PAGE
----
Pedro said it was no secret that Africa was home to huge natural resources, i.e arable land, rivers and water bodies, solar and biothermal potential as well as vast reserves of oil and gas, quoting, Mining Contribution Index which confirms 10 out of the earth’s top 15 mining countries were in Africa, just as he said, some estimates put a third of global mineral reserves in the continent.

“Yet the majority of our countries still export mainly raw or unprocessed commodities. Two-thirds of the continent’s exports, on average, are in raw and un-processed goods. For almost half of our countries, 10 per cent of output and half of exports come from extractive sectors based on low value-addition. We know what the effects of this are – vulnerability to commodity price swings, limited capture of revenues from mineral-based products, and so forth,” the ECA chief bemoaned.

To this end, Pedro said the launch of AMDC Phase II represents a paradigm shift in Africa’s mining sector, one in which mining does not operate in a silo, rather as a catalyst for diversification and industrialization. He advocated for collaborations between governments, businesses, labour groups, communities, and financiers to operationalize the AMDC and outline a new approach to industrial policy for mineral value-addition.

“To break the enclave nature of mining, local content policies must have an expanded definition to mean high-value goods and high-level employment, to ensure local ownership of suppliers and links with other sectors. Strong local content policies can lead to a three-fold increase in non-mining economic activity. Local content policies must also be backed by support for local suppliers to develop skills and capacities,” the UN chief said.

Marit Kitaw, AMDC’s interim director, described AMV as Africa’s response to the paradox of great mineral wealth amidst pervasive poverty, by bringing about inclusive growth and sustainable development of African economies. The AMV’s implementation tools are the Country Mining Vision (CMV) Guidebook; AMV-Private Sector Compact; The Africa Minerals Governance Framework (AMGF); Africa Minerals and Energy Classification Framework (AMREC); and African Commodities Strategy (ACS).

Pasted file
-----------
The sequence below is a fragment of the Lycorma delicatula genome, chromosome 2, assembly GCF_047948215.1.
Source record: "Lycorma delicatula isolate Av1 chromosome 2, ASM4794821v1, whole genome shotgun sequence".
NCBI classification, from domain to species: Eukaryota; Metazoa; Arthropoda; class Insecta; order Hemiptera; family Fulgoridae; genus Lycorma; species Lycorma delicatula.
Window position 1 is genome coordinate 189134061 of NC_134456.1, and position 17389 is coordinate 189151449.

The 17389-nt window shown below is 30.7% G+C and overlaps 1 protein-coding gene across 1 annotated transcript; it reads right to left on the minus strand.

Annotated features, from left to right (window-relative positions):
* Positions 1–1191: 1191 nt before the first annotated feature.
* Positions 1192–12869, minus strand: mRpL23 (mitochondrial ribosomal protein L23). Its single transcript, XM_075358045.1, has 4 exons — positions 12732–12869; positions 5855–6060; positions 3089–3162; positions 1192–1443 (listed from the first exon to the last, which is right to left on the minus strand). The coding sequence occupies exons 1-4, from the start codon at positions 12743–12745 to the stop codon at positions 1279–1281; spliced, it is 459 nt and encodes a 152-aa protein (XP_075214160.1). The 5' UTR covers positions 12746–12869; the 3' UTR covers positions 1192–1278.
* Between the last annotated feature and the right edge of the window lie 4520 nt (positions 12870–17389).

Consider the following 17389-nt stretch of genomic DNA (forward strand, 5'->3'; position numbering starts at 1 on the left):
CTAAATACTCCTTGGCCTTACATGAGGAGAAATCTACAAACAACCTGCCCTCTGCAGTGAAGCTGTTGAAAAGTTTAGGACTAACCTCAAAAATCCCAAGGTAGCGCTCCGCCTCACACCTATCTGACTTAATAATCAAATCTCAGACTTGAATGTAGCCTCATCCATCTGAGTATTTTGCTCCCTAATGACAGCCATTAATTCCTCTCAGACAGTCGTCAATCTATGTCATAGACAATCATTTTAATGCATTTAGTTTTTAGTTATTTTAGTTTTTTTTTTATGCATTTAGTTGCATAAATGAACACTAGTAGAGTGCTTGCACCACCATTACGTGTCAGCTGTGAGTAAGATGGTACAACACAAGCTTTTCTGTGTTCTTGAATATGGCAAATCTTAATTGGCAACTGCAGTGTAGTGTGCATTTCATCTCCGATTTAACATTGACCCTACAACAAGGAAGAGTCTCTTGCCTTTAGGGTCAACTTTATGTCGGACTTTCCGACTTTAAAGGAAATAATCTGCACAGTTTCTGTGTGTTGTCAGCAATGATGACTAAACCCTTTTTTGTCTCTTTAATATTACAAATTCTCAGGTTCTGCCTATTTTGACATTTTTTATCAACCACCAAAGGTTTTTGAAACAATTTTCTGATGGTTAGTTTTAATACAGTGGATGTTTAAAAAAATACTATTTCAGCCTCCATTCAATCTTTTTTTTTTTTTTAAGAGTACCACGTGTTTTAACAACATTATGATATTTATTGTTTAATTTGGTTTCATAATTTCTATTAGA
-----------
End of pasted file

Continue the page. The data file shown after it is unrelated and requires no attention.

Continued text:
The 2nd AFM sought to galvanize efforts for the domestication of the AMV, emphasizing the optimization of the benefits of the mining sector through realignment of legal and regulatory frameworks; Establishing a continental compact between governments and Africa’s private sector, academia, and civil society to bring about desired and aligned policy decisions, investment financing, institutional and human capital dedicated to boosting Africa’s mining industry; as well as the Development of a Pan-African Minerals Database and African Green Minerals Observatory.

The AMDC Phase I was launched in 2013 as a five-year flagship project under ECA while AMDC’s Statute was adopted by the 26th Ordinary Session of the AU Assembly in 2016. As of October 2022, while 8 member states have signed it (Chad, Comoros, Ghana, Mauritania, Sahrawi Arab Democratic Republic, Sierra Leone, Sudan, and Togo) only 3 (Guinea, Mali and Zambia) have ratified it. 15 ratifications are the minimum required for the Statute to come into force and the AMDC’s full operationalization. For Africa to realize the objectives of the AMV and AMDC, member states need to scale up and expedite the ratification process.